Autumn is my favourite season. I don’t think you can beat a
cold, crisp, golden autumn day. Unfortunately, here in the Hebrides, it has
mainly been mild, soggy and grey. However, there have been other signs that
winter is approaching.
The migrant wild geese have been arriving from Canada and
Greenland. They arrive every year and seem to co-exist quite happily with their
native cousins. One skein was particularly noisy according to Skye naturalist,
Chris Mitchell, writing in our local paper, the West Highland Free Press. He
looked up on hearing the loud honking overhead and saw what he thought at first
was a young goose flying alongside the main group. Then he realised it was a
peregrine falcon chasing and harrying them. Must have been an incredible sight.
The Aurora Borealis was visible on a couple of clear nights
here at the beginning of October. This is apparently going to be a good winter
for Northern Lights spotting. It is an amazing spectacle and not one you can
see too often.
And the clocks have gone back. By December, it won’t be
light until nine a.m. this far north – and dusk will have fallen by three p.m.
The forecasters keep telling us that the snow is on its way – and there have
been flurries settling on the mountain tops. I’m all set – I think – I’ve got ice-grippers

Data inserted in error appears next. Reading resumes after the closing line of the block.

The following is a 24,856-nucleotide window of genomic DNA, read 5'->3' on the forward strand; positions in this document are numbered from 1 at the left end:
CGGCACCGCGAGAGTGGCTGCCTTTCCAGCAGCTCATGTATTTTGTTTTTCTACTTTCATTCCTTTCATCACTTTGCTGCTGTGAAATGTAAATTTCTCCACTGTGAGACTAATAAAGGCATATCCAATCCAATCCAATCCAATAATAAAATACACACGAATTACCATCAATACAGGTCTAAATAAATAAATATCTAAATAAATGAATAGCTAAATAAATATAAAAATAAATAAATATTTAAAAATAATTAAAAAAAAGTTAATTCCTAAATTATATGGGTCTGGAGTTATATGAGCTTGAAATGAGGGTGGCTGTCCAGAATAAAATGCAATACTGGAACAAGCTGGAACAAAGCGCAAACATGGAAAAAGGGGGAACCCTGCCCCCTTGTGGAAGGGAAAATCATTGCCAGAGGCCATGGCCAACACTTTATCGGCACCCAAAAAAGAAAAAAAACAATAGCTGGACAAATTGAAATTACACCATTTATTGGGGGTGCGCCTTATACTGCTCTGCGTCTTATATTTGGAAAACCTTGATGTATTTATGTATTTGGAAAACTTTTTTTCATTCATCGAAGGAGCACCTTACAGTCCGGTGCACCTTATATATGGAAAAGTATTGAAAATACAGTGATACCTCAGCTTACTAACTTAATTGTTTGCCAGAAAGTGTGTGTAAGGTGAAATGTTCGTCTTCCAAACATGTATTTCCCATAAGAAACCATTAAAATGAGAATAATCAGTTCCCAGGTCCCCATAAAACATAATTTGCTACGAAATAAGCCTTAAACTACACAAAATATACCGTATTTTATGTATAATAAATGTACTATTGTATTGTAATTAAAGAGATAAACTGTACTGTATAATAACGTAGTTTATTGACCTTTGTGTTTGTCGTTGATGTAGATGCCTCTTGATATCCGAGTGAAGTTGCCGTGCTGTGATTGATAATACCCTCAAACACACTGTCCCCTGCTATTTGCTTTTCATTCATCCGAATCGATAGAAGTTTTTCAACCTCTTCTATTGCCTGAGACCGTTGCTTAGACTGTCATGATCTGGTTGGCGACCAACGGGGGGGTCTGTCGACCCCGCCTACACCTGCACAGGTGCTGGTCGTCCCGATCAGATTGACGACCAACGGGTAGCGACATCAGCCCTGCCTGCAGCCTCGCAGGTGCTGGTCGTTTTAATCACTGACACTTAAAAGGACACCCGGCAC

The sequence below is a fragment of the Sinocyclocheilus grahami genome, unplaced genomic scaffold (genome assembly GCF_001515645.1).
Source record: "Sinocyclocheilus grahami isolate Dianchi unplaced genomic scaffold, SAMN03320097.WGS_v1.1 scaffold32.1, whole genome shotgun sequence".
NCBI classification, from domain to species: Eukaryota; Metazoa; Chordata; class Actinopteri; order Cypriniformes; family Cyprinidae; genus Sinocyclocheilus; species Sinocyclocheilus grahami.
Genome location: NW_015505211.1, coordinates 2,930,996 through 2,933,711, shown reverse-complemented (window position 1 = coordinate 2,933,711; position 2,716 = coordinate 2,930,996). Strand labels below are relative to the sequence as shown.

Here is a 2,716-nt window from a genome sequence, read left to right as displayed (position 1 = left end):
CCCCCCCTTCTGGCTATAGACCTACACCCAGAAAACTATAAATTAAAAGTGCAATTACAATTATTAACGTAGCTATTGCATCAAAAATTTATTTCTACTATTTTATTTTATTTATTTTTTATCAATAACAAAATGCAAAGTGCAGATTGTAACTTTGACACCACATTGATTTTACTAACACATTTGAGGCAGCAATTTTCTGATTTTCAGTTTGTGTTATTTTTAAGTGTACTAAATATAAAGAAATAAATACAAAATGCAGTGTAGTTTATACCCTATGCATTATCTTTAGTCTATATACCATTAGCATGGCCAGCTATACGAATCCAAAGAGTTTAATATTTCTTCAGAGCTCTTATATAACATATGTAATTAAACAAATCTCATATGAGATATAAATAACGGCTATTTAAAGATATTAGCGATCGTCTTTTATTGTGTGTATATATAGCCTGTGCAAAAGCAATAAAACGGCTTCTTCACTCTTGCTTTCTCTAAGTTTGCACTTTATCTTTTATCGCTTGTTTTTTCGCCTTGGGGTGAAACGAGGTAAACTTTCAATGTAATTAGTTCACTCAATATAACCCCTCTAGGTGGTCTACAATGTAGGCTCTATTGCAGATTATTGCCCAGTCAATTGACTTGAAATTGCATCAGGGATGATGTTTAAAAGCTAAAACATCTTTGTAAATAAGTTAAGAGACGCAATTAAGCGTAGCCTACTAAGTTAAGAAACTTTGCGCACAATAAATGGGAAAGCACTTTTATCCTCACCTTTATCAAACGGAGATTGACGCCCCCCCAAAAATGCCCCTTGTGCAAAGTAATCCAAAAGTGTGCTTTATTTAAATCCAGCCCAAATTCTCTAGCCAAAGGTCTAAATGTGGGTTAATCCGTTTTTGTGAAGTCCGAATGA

for the soles of my boots, a lovely cosy new coat and a funky hat. The
emergency lights are charged, there are batteries for the radio and alternative
heating sources are primed.
At school, with Halloween over, the buzz is all about
Bonfire night, the Children-in-Need fundraiser – and, even (whisper it)
I love the anticipation of it all. I like the dark – the
big, starry skies – Venus clearly visible as both night and morning star – and Jupiter
in the west as darkness falls. I like wrapping up warm for a visibly breathy
walk and then drawing the curtains and battening down. I love a snowy
landscape. And I love being at my desk writing as the wind and rain batter on
the window – no guilt that I should be gardening or out on a hike. Come to
think of it – maybe winter’s my favourite.
But then after the Solstice, and as the days slowly eke out
again, I get excited about the arrival of spring – followed by those very long,
twenty hour days of summer daylight…
No – it’s true – my favourite season always seems to be the
one we’re in currently – in other words no favourite. It’s the existence of the
seasons that I enjoy. I can’t imagine living in the tropics and not
experiencing the chapters of the year and all of nature’s facets.
So – let it snow. I’m a woman for all seasons.
4 thoughts on “A Woman for All Seasons”
I completely agree. The existence of the seasons is something to celebrate. What a beautiful post.
Wow, Joanna, that was quick! Thanks for looking in and for the compliment 🙂
I remember Alan Titchmrsh saying once how he loved that we have such diverse seasons. I must say the thought of seeing the Northern Lights on a regular basis sounds wonderful. We saw them once in Iceland and it was utterly magical.
Have a lovely winter
Delighted that you dropped by, Dan. I hope you have a good winter too.